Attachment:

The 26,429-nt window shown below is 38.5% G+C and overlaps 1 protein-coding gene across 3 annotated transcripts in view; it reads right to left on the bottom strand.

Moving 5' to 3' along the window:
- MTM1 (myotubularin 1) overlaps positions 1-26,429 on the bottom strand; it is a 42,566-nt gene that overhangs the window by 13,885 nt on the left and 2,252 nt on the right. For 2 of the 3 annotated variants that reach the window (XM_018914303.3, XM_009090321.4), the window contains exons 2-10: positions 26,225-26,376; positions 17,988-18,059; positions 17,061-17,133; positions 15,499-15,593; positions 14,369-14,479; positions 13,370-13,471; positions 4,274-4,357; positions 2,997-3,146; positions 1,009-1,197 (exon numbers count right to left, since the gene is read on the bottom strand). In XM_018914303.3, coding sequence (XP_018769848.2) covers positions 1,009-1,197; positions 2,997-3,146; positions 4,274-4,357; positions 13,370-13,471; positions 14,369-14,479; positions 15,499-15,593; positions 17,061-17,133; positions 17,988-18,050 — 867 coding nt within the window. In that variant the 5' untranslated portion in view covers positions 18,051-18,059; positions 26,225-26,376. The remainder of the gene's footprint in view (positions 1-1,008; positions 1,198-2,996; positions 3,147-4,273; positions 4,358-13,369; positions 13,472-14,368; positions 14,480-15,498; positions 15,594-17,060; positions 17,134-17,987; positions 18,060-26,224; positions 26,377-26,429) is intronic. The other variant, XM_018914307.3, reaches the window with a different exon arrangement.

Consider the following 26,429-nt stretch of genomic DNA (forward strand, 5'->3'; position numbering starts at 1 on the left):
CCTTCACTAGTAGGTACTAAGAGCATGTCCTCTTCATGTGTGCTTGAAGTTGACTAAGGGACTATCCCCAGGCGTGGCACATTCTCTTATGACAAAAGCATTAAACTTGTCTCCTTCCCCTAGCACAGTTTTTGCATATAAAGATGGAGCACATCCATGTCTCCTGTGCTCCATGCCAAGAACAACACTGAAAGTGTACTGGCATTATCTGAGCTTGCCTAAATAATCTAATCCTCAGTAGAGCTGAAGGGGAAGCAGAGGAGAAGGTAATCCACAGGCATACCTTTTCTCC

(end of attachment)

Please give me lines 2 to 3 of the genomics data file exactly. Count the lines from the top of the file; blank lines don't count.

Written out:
Moving 5' to 3' along the window:
- MTM1 (myotubularin 1) overlaps positions 1-26,429 on the bottom strand; it is a 42,566-nt gene that overhangs the window by 13,885 nt on the left and 2,252 nt on the right. For 2 of the 3 annotated variants that reach the window (XM_018914303.3, XM_009090321.4), the window contains exons 2-10: positions 26,225-26,376; positions 17,988-18,059; positions 17,061-17,133; positions 15,499-15,593; positions 14,369-14,479; positions 13,370-13,471; positions 4,274-4,357; positions 2,997-3,146; positions 1,009-1,197 (exon numbers count right to left, since the gene is read on the bottom strand). In XM_018914303.3, coding sequence (XP_018769848.2) covers positions 1,009-1,197; positions 2,997-3,146; positions 4,274-4,357; positions 13,370-13,471; positions 14,369-14,479; positions 15,499-15,593; positions 17,061-17,133; positions 17,988-18,050 — 867 coding nt within the window. In that variant the 5' untranslated portion in view covers positions 18,051-18,059; positions 26,225-26,376. The remainder of the gene's footprint in view (positions 1-1,008; positions 1,198-2,996; positions 3,147-4,273; positions 4,358-13,369; positions 13,472-14,368; positions 14,480-15,498; positions 15,594-17,060; positions 17,134-17,987; positions 18,060-26,224; positions 26,377-26,429) is intronic. The other variant, XM_018914307.3, reaches the window with a different exon arrangement.